Real Hawaii meets Hollywood at Kualoa Ranch

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REAL HAWAII MEETS HOLLYWOOD AT KUALOA RANCH
by Debbie Stone

 

 

After spending a few days in Honolulu, you might yearn to escape the skyscrapers and concrete, not to mention the sheer density of people roaming Waikiki. Fortunately, the island of Oahu offers plenty of spots where peace and serenity reign.

 

 

Less than an hour’s drive from all the hustle and bustle of the city is Kualoa Ranch, a picturesque destination on Oahu’s windward side. A Private Nature Reserve and working cattle ranch, the 4,000-acre property has been listed on the National Register of Historic Places since the 1970s.

Kualoa, which means “long back” in Hawaiian and refers to the ranch’s deep valleys and soaring mountainous peaks, was sacred to ancient Hawaiians from the 13th to the 18th century. In 1850, American doctor and missionary, Dr. Gerrit Judd bought 622 acres of the land at Kualoa for $1300, as well as the island of Mokoli’I, just offshore, from King Kamehameha III. Dr. Judd was the first person to translate medical journals into the Hawaiian language for the king and served as one of his advisors. As gratitude for his work, the king sold him the land. The doctor subsequently purchased several thousand more acres in the ensuing years.

Dr. Judd and his brother-in-law, Samuel Wilder started a sugarcane plantation and built a sugar mill at the ranch. But in a relatively short period of time, the farming ended and the mill closed due to low rainfall.

Flash forward to WWII, when the U.S. military occupied the land, which was used as the site of Kualoa Airfield. Post-war, the ranch returned to the Morgan family, the owners and descendants of Dr. Judd. It has since remained in the hands of this family for seven generations, who continue their commitment to preserving the beauty and cultural and historical significance of this special place. As stewards, they work to enhance the natural scenery of the land, while developing sustainable recreational, agricultural, and aquacultural enterprises that are compatible with the environment.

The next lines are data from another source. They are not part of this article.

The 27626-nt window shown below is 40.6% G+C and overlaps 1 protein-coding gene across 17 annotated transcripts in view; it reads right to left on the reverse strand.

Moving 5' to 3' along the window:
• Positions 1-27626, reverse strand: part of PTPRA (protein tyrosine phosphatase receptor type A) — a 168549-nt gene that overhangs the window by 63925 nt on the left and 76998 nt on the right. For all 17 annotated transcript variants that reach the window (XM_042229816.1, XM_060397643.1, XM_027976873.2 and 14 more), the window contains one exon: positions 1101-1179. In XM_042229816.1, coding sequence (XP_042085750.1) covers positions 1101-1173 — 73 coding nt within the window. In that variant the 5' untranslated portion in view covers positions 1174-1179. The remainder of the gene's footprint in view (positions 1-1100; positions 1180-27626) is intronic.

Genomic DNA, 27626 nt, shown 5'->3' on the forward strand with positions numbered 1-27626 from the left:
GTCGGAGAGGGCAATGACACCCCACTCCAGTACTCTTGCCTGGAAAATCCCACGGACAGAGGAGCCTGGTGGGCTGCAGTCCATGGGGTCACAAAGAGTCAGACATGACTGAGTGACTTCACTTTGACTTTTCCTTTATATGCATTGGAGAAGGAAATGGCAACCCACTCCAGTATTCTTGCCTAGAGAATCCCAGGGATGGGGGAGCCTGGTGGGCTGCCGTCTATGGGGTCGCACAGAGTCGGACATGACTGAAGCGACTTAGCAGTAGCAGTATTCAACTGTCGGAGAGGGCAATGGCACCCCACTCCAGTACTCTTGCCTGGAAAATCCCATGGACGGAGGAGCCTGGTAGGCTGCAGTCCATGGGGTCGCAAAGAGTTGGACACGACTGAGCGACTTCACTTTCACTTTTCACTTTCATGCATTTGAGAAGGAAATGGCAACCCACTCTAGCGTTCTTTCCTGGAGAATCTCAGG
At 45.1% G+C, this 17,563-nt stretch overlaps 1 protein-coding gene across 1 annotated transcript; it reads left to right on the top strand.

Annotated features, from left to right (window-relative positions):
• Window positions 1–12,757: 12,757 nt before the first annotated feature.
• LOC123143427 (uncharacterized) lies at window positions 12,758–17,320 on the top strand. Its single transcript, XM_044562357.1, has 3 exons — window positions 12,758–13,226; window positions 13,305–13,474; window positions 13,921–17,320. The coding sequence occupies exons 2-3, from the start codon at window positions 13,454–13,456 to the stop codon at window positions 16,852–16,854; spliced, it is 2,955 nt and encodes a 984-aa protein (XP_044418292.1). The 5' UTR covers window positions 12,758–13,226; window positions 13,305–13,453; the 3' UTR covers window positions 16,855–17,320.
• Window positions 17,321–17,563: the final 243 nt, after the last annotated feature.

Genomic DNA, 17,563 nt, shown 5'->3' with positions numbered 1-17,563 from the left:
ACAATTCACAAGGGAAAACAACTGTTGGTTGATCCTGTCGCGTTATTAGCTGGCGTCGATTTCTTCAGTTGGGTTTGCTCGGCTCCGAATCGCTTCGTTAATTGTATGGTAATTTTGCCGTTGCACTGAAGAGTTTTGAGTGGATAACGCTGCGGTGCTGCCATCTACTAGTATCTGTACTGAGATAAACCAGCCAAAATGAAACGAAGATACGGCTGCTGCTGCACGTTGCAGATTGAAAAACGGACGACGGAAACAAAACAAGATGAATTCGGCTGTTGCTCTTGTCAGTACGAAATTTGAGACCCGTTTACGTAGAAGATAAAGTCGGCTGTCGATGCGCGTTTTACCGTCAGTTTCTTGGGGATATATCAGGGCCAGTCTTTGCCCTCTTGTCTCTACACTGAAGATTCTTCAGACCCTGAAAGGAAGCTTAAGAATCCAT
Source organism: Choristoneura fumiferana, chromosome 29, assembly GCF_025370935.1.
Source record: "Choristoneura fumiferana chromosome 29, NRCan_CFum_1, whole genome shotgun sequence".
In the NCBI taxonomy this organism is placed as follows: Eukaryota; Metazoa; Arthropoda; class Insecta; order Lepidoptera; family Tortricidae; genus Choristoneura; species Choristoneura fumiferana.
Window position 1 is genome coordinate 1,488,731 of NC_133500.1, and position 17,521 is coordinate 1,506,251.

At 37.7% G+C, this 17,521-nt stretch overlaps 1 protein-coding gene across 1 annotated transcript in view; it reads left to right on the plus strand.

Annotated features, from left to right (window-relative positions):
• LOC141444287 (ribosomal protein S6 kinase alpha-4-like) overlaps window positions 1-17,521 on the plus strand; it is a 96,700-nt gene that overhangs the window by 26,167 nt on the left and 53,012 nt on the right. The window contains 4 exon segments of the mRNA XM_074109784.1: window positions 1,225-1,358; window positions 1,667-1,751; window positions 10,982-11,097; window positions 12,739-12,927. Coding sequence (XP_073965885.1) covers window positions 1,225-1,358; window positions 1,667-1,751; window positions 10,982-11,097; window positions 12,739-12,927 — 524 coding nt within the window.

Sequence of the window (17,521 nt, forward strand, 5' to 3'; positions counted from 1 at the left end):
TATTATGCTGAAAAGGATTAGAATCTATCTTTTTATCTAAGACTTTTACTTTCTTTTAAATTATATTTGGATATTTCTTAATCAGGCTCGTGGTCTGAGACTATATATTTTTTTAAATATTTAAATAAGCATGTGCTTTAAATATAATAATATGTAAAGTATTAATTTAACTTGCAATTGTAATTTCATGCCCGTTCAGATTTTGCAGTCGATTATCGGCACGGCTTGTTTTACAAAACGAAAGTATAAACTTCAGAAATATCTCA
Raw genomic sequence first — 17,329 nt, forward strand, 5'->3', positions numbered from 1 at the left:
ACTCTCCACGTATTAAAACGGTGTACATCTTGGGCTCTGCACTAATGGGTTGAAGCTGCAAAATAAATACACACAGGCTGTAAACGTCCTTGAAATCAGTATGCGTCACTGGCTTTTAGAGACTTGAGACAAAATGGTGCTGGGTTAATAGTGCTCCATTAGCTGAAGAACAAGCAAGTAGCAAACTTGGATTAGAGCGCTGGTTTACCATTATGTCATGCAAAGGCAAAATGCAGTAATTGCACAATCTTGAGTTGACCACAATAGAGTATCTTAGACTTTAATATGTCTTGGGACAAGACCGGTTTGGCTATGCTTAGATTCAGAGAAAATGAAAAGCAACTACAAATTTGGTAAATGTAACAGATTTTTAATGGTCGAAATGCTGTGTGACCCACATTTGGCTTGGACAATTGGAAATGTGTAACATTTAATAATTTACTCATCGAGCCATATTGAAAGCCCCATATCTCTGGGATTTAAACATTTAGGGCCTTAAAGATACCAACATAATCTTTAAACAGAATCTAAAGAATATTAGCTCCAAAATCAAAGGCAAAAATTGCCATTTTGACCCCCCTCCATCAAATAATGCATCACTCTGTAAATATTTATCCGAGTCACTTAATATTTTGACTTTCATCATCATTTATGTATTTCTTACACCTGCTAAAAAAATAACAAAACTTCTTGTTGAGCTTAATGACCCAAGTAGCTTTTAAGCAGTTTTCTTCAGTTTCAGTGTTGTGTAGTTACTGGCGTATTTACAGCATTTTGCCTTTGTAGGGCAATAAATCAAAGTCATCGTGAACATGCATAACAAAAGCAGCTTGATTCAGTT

To this endeavor, the ranch has created a number of tours available to the public to explore this incredible destination. The offerings appeal to everyone from adrenaline junkies to film buffs and nature lovers and cover the ranch by land and water.  

Film aficionados might recognize parts of the ranch, as it is known as Hollywood’s “Hawaii’s Backlot,” due to the hundreds of movies and TV shows filmed here since the 1950s. It is a sought-after location due to its breathtaking landscapes and diverse terrain, from tropical forests to dramatic mountain scenery.

Some refer to it as “Jurassic Park Hawaii,” because the blockbusters “Jurassic Park,” “Jurassic World” and “Jurassic World: Fallen Kingdom” all had scenes filmed at the ranch, including those unforgettable stampede shots.

This vast nature reserve has also been the backdrop for “Windtalkers,” “50 First Dates,” “Kong Skull Island,” “Jumanji,” “Along Came Polly” and more. It’s also served as location for a number of television series like “Hawaii Five-O,” “Lost,” “Magnum, P.I.,” “The Biggest Loser” and “ER.”

The Movie Sites and Ranch Tour takes you to the Kaʻaʻawa Valley, where much of the filming has taken place. You’ll hop aboard a vintage school bus and stop at such locations as the boneyard from “Kong Skull Island,” the “Jumanji” dance-fight area, the ATV hill from “Mike & Dave,” Godzilla’s massive footprints, and other sites. You’ll also visit a historical WWII army bunker, the Battery Cooper, which is built into the side of the mountains. Inside are posters, props, and memorabilia from movies and TV shows filmed at the ranch, as well as some WWII artifacts and exhibits.

 

  • Agricultural project
    Agricultural project

 

If your focus is solely on dinosaur pics, the Jurassic Adventure Tour is right up your alley. This excursion goes to the iconic Jurassic film sites located in the ranch’s three valleys: Kaʻaʻawa, Hakipu`u, and Kualoa. On display will be the Indominus Rex paddock with its sixty-foot walls, the bunkers and authentic dino cages used in the movies, and more. The selfie opps are extensive!